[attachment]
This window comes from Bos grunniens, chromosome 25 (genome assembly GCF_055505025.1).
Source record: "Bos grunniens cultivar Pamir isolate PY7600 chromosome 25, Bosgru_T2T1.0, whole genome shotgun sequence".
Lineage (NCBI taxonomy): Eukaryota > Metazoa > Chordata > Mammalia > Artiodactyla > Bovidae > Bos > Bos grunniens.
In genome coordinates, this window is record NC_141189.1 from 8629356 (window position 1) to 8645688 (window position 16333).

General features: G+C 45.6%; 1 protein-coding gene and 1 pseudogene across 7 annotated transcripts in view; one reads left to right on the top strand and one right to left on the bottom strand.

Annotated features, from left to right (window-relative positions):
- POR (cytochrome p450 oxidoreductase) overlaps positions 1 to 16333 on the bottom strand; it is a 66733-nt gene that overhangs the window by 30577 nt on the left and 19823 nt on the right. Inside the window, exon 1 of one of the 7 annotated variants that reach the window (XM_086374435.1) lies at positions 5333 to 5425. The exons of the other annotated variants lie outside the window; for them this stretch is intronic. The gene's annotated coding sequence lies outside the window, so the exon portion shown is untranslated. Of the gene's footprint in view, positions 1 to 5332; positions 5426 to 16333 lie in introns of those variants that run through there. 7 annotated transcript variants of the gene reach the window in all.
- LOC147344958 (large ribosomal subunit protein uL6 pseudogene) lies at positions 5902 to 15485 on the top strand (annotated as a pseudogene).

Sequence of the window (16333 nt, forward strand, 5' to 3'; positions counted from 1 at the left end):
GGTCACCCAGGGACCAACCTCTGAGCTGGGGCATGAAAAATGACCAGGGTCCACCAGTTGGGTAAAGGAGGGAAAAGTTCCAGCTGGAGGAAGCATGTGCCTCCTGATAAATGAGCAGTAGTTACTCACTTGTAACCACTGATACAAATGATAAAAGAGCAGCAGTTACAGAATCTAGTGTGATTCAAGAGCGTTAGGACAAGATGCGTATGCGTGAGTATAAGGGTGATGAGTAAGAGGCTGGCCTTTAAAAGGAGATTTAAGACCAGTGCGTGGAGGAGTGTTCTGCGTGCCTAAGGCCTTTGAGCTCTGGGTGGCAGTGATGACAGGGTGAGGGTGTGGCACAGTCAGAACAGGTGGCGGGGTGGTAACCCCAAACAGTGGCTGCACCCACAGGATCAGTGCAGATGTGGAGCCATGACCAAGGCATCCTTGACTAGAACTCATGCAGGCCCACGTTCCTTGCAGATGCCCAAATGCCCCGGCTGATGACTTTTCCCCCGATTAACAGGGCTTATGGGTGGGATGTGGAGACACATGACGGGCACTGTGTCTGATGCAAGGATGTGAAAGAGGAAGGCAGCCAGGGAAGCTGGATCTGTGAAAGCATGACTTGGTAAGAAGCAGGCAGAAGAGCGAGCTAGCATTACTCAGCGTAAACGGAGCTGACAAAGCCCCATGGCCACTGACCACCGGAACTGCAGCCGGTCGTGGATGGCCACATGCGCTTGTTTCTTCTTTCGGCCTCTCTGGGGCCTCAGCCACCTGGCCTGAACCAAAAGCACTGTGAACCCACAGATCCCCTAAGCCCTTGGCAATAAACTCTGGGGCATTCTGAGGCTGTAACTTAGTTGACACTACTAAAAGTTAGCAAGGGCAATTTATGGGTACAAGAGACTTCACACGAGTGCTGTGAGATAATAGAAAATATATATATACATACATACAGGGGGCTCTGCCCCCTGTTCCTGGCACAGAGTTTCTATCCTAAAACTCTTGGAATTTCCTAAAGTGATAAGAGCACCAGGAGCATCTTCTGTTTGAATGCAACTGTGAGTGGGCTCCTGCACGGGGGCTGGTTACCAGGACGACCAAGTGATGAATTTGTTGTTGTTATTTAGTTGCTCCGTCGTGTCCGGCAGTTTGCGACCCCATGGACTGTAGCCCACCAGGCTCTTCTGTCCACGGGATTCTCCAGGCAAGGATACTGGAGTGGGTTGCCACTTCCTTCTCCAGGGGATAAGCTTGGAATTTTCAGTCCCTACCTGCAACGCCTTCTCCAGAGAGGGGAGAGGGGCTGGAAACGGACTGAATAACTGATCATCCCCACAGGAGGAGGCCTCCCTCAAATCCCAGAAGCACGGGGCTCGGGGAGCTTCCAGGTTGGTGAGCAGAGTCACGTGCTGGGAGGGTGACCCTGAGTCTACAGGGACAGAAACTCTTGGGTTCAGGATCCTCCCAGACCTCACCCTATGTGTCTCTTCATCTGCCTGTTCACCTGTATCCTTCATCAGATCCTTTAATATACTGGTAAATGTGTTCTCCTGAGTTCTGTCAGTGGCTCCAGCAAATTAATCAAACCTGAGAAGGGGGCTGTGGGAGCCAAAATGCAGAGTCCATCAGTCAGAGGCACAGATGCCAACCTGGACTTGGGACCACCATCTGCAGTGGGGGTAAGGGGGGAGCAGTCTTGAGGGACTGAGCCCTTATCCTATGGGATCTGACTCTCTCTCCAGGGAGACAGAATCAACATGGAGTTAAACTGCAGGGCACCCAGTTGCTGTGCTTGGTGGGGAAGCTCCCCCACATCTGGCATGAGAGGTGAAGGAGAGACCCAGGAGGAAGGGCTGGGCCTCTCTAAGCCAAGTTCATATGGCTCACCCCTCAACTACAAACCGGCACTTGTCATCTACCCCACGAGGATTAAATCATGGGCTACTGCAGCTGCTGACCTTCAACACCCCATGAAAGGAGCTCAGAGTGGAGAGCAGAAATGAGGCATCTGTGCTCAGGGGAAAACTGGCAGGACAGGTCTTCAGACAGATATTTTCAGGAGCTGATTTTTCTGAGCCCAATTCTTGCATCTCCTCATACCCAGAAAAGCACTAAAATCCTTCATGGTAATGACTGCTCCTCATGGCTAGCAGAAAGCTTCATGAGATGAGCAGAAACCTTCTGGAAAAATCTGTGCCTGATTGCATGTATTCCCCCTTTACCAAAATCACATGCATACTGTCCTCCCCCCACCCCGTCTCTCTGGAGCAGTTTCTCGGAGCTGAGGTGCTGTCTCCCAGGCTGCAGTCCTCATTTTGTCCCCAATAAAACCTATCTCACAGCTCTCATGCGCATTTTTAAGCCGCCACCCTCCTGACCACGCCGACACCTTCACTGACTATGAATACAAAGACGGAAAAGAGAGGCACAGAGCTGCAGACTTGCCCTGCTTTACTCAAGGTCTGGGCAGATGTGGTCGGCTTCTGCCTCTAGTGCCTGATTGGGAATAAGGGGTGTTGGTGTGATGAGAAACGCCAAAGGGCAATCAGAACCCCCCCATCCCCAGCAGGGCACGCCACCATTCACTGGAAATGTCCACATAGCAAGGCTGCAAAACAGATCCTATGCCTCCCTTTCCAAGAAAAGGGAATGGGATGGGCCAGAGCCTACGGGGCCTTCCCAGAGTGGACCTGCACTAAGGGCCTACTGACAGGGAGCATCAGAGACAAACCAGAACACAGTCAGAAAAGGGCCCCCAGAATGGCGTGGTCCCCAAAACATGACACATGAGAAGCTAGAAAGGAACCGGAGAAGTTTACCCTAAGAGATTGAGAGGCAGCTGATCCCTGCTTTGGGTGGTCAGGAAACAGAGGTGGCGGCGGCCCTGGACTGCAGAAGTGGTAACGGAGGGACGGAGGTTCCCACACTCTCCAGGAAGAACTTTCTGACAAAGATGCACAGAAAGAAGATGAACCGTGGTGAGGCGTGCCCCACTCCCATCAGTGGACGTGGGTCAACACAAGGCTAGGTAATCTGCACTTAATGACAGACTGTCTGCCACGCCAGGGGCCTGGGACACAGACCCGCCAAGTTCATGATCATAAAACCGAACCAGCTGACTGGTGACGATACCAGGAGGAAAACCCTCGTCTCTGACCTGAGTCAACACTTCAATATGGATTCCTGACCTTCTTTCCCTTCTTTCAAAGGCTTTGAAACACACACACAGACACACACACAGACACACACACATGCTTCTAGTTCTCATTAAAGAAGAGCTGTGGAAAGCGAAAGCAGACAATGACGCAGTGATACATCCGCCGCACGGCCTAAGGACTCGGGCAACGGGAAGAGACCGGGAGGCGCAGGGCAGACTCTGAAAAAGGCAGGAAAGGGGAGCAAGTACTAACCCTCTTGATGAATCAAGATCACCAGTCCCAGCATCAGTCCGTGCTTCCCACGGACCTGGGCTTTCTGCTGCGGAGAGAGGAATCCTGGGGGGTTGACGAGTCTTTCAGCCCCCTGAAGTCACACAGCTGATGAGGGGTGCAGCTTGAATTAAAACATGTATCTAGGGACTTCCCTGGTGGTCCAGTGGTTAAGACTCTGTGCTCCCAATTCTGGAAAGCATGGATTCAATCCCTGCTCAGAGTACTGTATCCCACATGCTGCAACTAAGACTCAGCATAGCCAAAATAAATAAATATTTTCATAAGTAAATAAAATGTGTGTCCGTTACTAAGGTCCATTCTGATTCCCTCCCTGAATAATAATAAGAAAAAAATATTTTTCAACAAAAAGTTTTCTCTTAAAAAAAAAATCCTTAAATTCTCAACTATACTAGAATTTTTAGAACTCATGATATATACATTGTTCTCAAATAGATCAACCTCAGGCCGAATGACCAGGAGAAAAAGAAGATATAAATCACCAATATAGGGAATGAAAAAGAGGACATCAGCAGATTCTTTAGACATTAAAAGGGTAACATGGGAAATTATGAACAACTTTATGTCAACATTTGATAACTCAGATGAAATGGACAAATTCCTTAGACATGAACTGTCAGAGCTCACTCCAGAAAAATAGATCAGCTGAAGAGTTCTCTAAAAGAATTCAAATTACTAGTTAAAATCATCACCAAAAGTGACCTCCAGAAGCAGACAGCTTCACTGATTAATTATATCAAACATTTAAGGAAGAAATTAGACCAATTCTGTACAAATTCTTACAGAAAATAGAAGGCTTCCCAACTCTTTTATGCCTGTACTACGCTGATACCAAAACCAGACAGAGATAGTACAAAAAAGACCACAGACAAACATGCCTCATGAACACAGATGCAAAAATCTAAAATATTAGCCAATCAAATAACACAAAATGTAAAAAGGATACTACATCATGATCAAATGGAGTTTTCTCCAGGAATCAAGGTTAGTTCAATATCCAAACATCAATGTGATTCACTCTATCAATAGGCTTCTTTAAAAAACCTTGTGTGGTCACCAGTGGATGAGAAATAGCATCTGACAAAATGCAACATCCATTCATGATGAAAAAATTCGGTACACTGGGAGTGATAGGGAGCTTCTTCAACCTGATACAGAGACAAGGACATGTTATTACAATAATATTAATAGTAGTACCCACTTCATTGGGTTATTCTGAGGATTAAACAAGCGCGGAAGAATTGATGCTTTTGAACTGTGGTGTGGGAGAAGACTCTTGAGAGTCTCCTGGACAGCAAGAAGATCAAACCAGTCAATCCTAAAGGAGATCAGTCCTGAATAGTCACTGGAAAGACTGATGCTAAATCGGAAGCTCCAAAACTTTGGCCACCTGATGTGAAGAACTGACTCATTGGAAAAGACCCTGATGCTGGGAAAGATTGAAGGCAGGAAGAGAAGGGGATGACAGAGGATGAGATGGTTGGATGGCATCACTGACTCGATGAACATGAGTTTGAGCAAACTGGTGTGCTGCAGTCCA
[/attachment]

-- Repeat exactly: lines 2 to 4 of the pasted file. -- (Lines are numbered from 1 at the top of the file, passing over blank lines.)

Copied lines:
Source record: "Bos grunniens cultivar Pamir isolate PY7600 chromosome 25, Bosgru_T2T1.0, whole genome shotgun sequence".
Lineage (NCBI taxonomy): Eukaryota > Metazoa > Chordata > Mammalia > Artiodactyla > Bovidae > Bos > Bos grunniens.
In genome coordinates, this window is record NC_141189.1 from 8629356 (window position 1) to 8645688 (window position 16333).